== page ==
18. Steel Authority of India Limited, Rourkela Steel Plant, Orissa invites applications for the posts of Radiological Technologists, Laboratory Technologist, Pharmacist etc.
Employment News issue dated 01.08.2009 contains advertisement for job vacancies of more than 92 Govt. Departments.

Book your copy of Employment News immediately with your local Book Seller.

[DH News Service]

PANAJI, July 29, 2009:
Christians are a mere 2.5 per cent of the country’s population. But, the Church in India suffers from a case of plenty, says Remy Denis, All India Catholic Union President.

Church authorities control funds equivalent to the Indian Navy’s annual budget. The Church is also the second largest employer after the government, he said.

Eduardo Faleiro, a former Union minister and Goa NRI Commissioner, is among the growing number of Catholics like Prof Denis, who support a law to govern Church properties and a far greater degree of transparency in the way the Church manages its earthly assets.

“The Church is not a symbol of power but service, and democratic laws must apply to it equally. All religions must be kept on the same footing,” Faleiro said at a conference called to debate the matter of bringing Church properties under state laws.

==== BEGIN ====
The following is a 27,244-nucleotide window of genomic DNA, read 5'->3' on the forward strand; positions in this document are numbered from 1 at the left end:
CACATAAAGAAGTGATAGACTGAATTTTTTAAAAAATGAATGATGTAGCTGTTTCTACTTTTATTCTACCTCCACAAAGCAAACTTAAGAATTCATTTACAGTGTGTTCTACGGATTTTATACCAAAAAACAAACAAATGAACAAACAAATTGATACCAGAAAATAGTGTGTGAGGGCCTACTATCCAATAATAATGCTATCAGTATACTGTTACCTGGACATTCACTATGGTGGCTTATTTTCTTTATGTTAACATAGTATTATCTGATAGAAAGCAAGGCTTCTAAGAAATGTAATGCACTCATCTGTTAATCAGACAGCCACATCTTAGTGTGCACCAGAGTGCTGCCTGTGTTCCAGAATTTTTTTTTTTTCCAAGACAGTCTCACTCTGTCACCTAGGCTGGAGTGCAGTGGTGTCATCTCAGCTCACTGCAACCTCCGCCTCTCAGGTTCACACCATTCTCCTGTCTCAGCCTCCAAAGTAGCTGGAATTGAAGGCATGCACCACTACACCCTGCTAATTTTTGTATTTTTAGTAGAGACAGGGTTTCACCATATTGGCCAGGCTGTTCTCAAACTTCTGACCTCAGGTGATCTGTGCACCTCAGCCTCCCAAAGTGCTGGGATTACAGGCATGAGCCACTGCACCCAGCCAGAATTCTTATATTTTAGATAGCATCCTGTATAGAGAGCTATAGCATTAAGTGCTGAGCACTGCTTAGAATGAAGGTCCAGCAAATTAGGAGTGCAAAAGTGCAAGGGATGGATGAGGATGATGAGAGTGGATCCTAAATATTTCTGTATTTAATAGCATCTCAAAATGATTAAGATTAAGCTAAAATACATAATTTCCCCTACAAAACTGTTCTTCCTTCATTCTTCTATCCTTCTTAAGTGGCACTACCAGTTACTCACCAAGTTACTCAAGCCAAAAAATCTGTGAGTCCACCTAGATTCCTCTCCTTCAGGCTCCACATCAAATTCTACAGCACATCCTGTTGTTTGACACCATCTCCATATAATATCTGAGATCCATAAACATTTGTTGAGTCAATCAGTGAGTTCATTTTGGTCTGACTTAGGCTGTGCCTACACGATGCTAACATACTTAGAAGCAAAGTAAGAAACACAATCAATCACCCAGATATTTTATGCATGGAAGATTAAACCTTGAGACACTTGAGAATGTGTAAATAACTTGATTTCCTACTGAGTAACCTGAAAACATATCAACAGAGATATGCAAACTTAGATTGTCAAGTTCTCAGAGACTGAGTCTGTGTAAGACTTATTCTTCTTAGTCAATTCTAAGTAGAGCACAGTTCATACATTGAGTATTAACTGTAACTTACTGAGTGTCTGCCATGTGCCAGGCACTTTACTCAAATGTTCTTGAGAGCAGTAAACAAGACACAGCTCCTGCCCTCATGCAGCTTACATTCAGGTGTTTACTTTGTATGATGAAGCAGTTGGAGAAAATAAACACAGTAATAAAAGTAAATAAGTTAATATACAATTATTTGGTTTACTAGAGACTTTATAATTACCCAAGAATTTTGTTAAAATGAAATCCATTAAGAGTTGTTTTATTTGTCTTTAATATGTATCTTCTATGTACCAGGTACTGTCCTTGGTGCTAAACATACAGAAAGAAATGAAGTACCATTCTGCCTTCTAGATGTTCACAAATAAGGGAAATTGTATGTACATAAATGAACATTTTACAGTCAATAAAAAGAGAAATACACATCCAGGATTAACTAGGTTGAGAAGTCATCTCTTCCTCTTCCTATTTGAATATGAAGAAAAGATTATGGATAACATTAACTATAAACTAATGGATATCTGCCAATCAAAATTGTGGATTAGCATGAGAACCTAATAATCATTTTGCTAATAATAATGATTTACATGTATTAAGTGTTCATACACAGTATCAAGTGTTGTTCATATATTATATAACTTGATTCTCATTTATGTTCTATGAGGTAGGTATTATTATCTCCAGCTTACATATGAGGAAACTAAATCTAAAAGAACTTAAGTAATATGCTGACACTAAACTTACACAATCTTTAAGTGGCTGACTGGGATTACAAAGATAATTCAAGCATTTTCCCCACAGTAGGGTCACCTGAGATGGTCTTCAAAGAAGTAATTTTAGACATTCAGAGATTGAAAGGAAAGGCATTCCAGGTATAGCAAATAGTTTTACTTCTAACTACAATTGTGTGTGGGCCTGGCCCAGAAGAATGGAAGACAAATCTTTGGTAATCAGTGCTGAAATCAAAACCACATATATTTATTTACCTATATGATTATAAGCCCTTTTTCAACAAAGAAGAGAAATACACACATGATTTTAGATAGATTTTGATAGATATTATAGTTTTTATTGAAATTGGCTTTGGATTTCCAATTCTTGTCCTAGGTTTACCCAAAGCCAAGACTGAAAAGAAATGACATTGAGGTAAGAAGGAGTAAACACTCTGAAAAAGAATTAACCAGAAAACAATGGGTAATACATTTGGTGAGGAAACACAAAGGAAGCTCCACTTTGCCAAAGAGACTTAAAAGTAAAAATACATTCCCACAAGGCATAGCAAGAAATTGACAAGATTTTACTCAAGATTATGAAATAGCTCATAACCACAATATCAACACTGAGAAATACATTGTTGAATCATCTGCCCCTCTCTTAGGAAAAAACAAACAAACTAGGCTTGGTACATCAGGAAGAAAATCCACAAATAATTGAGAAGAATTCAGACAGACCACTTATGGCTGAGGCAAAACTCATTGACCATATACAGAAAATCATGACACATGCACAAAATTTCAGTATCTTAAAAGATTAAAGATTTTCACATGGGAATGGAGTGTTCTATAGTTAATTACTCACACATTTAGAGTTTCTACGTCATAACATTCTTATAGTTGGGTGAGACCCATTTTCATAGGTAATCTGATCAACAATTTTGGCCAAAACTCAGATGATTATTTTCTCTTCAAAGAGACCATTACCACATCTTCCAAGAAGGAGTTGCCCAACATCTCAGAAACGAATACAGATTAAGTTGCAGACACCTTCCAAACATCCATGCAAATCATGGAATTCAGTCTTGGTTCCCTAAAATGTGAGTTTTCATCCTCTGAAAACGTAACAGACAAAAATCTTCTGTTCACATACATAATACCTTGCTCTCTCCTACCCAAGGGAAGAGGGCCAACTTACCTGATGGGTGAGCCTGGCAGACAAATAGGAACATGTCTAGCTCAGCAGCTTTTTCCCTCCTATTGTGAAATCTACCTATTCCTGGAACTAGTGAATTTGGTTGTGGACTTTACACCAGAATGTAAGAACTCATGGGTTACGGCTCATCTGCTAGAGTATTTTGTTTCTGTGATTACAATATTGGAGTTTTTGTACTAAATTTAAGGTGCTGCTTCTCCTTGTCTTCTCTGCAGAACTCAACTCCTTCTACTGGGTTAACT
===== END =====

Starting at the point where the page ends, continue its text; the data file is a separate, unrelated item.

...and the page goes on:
The laws that govern Church properties in Goa were enacted during the Portuguese regime. The same laws have long since been repealed in Portugal, Faleiro said.

Almost all other religions in India have laws enacted to administer their properties, K T Thomas, former Supreme Court judge, said. Hindu temples are governed by laws specifically enacted for each trust and their accounts are subject to judicial review. The Sikhs, one of the smallest religious groups in the country, have the Sikh Gurudwara Act. Muslim trust properties comes under the Wakf Act.

“I feel the opposition from the Christians is on account of a fear that a provision for judicial scrutiny is likely to expose the expenses and magnitude of wealth of the denomination,” Thomas said. The head of the Believers Church had recently acquired a huge plantation in Kerala for Rs 123 crore. This was apart from the vast assets already held by the denomination, he said. The Church in Kerala also runs its own media network.

Thomas said there was a misplaced apprehension that the Parliament, through legislation, would grab the properties of the churches. No such law could be passed by Parliament or State legislatures, he said. All religious denominations have the right to own and acquire properties, establish and maintain religious institutions. “But, in matters of administration of your properties you have to abide by the law,” he said.